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Removal of Technological Arts Requirement on Business Method Patents - Dennis Crouch Explains
Wednesday, October 19 2005 @ 05:47 PM EDT

You know how I always write that software is math, so allowing software patents is like patenting 2+2=4, and then telling the world they can't use 2+2 any more?

Well, they've about done it now. I read on Patently-O about a new ruling from the US Patent Board of Appeals that I simply couldn't believe. Here's what I read:

Patent Board Eliminates "Technological Arts" Requirement For Business Method Patents

Ex parte Lundgren, Appeal No. 2003-2088 (BPAI 2005).

In a landmark decision, the Board of Patent Appeals and Interferences has issued a precedential opinion eliminating the Patent Office procedure of rejecting patents under 35 U.S.C. § 101 as outside of the “technological arts.” . . .

This decision will once again expand the role of business method patents by freeing them from being tied to a computer or other electronic device. At the same time, this decision widens the gap between the US and many other countries who are still debating patentability of software.

It is unclear at this point whether the PTO solicitor will ask the Federal Circuit to review this case. . . .

Lundgren had claimed a “method of compensating a manager” that involved several steps of calculating a proper compensation based on performance criteria and then transferring payment to the manager. The examiner rejected the claims arguing that they were “outside the technical arts, namely an economic theory expressed as a mathematical algorithm without the disclosure or suggestion of a computer, automated means, apparatus of any kind, the invention as claimed is found non-statutory.”

There is more on Patently-O, including more information on Dr. Carl Lundgren, the brainiac who wanted a patent on a method of paying a manager. Sigh. Can't you do that with just a pen and paper? Next they'll say we can patent our brain waves. That is, after all, where all those marketable ideas spring from, so what is to stop us from patenting the method our brain uses to come up with ideas? Whoever gets that patent will then own all ideas, nobody else can have any without paying him, and patent law will have reached Patent Nirvana.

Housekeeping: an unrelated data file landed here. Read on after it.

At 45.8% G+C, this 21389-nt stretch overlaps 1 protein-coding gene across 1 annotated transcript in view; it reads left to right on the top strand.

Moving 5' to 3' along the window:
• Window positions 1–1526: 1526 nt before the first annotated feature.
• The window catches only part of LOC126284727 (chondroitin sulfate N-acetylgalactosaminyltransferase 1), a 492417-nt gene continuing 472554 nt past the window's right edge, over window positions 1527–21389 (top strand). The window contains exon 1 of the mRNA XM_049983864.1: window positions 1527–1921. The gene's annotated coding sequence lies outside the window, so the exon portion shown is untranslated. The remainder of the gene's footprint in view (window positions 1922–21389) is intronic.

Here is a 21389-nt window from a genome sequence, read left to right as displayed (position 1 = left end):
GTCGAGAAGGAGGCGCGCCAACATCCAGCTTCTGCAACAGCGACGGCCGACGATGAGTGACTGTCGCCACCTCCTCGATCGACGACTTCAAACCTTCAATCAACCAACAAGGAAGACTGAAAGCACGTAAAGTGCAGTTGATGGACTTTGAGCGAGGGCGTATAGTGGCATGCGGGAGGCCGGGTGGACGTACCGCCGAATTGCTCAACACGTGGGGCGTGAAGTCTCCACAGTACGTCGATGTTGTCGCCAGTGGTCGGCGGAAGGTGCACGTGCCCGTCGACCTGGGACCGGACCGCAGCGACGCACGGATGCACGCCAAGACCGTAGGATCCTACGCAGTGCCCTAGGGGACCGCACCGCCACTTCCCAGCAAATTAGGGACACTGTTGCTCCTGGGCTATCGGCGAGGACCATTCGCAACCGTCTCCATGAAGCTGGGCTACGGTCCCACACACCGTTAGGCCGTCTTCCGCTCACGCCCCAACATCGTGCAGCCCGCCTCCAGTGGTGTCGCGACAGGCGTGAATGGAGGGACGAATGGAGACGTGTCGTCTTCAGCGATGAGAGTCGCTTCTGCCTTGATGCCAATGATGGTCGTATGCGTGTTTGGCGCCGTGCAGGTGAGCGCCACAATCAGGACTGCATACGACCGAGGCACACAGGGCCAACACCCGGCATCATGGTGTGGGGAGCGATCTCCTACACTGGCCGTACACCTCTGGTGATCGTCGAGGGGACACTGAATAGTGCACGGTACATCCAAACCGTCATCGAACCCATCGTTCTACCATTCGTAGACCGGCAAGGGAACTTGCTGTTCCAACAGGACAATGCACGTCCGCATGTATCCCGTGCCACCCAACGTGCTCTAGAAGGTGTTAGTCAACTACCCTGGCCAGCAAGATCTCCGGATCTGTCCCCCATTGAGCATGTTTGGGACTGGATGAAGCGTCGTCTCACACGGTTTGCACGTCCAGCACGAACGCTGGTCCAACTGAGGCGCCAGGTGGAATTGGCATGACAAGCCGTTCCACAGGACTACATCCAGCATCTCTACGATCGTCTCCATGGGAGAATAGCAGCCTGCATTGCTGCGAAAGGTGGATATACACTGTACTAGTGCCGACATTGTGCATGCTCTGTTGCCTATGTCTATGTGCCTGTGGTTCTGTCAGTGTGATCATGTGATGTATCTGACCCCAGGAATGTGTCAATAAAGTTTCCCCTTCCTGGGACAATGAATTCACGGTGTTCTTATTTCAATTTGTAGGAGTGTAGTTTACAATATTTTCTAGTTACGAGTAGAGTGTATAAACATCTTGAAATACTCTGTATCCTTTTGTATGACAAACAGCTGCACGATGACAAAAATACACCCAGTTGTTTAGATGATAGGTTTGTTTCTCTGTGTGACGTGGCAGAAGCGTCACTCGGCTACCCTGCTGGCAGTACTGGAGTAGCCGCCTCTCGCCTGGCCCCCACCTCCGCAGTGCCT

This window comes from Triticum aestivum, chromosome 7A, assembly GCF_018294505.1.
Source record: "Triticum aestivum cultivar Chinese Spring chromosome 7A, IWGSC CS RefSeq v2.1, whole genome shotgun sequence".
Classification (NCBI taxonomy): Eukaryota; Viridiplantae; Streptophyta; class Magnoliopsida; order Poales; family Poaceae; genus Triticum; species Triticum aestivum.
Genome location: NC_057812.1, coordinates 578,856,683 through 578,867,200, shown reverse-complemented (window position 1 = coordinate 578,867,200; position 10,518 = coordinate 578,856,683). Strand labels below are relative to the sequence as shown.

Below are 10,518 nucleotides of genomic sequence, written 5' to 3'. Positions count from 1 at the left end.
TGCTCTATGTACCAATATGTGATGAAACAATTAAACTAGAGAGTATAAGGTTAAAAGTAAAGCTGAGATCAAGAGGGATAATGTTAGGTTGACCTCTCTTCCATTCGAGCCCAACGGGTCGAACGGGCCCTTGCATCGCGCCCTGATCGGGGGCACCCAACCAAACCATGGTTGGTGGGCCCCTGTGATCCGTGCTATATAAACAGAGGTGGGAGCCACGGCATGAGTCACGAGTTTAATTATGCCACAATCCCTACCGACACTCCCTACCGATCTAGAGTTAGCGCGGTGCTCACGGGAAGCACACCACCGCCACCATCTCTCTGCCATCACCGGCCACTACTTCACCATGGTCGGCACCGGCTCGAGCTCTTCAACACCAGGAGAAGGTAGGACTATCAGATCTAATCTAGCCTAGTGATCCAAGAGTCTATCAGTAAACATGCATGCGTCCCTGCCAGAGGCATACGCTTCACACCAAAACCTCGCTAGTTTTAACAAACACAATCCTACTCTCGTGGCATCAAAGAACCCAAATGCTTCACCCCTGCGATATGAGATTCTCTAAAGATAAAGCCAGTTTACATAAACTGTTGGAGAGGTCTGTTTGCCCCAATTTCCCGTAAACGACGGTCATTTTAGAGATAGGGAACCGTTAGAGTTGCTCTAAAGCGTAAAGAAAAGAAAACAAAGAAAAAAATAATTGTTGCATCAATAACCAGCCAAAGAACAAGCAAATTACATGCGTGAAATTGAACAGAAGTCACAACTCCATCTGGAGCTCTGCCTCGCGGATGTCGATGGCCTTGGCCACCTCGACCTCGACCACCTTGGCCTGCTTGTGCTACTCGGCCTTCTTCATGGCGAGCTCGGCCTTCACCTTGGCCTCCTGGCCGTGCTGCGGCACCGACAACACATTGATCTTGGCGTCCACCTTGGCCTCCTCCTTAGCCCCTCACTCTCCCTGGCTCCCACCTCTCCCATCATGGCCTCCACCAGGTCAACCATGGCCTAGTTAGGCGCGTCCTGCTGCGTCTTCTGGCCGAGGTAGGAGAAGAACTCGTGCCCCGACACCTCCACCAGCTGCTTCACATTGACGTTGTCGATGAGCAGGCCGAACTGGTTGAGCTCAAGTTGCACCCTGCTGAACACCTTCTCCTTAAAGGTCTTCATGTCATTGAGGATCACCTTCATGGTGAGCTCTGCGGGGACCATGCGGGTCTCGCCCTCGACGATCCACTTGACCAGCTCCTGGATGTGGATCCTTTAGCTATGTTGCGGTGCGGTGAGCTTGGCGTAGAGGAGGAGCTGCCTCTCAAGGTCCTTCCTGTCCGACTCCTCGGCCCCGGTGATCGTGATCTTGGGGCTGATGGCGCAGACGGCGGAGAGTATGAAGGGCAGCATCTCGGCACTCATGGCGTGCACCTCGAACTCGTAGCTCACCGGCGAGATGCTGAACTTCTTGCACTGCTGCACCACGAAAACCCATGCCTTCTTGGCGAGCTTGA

Naturally, I wrote to Dennis Crouch, the lawyer who writes Patently-O, immediately, because although I read the decision he provided on his site and what he wrote, I either couldn't believe it or felt I didn't understand it. Dennis is a patent attorney at McDonnell, Boehnen, Hulbert & Berghoff, LLP.

Well, as it happens, I did understand it. You can now patent 2 + 2 = 4. Kidding, but it's close. Read on for what Dennis wrote to explain the decision to us. One thing I specifically asked him to explain is, now what? How can this be overturned? And is there anything anyone can do?


Removal of Technological Arts Requirement May Create New Flood in Business Method Patent Applications
~ by Dennis Crouch

The 1998 case of State Street Bank opened the flood gates on business method patents in the US. However, the vast majority of business method patent applications that were filed have not resulted in issued patents because of delays at the patent office and a new multilayer approval process. In addition many 'true' business methods have been still considered unpatentable by the patent office unless the claim to be patented explicitly recited that the method in question operates through a computer or other "technological" means. This requirement has become known as the 'technological arts' requirement and has effectively limited business method patents to those directed to electronic commerce and data processing. Thus, novel methods of compensating an employee, negotiating a deal, or structuring a corporation have been barred unless they recite that the method in question operates through a computer.

Carl Lundgren, an inventor and professional predictor, has been fighting with the Patent Office for years over his application involving a method for compensating a business manager by utilizing a set of objective performance measures. The Office initially rejected Lundgren's application because it did not meet the technological arts requirement. However, on appeal, Lundgren was able to convince a majority of the members of the PTO's administrative review board, the BPAI, to remove the technological arts requirement and overturn the Examiner's rejection.

This decision eliminates the technological arts requirement and, as a consequence, frees business method patent applicants from being tied to a computer or other electronic device.

Two avenues for change:

1) The PTO may be able to appeal this to the Court of Appeals for the Federal Circuit. Your readers may want to contact the USPTO Director or Solicitor.

2) Congress is currently considering patent reform.

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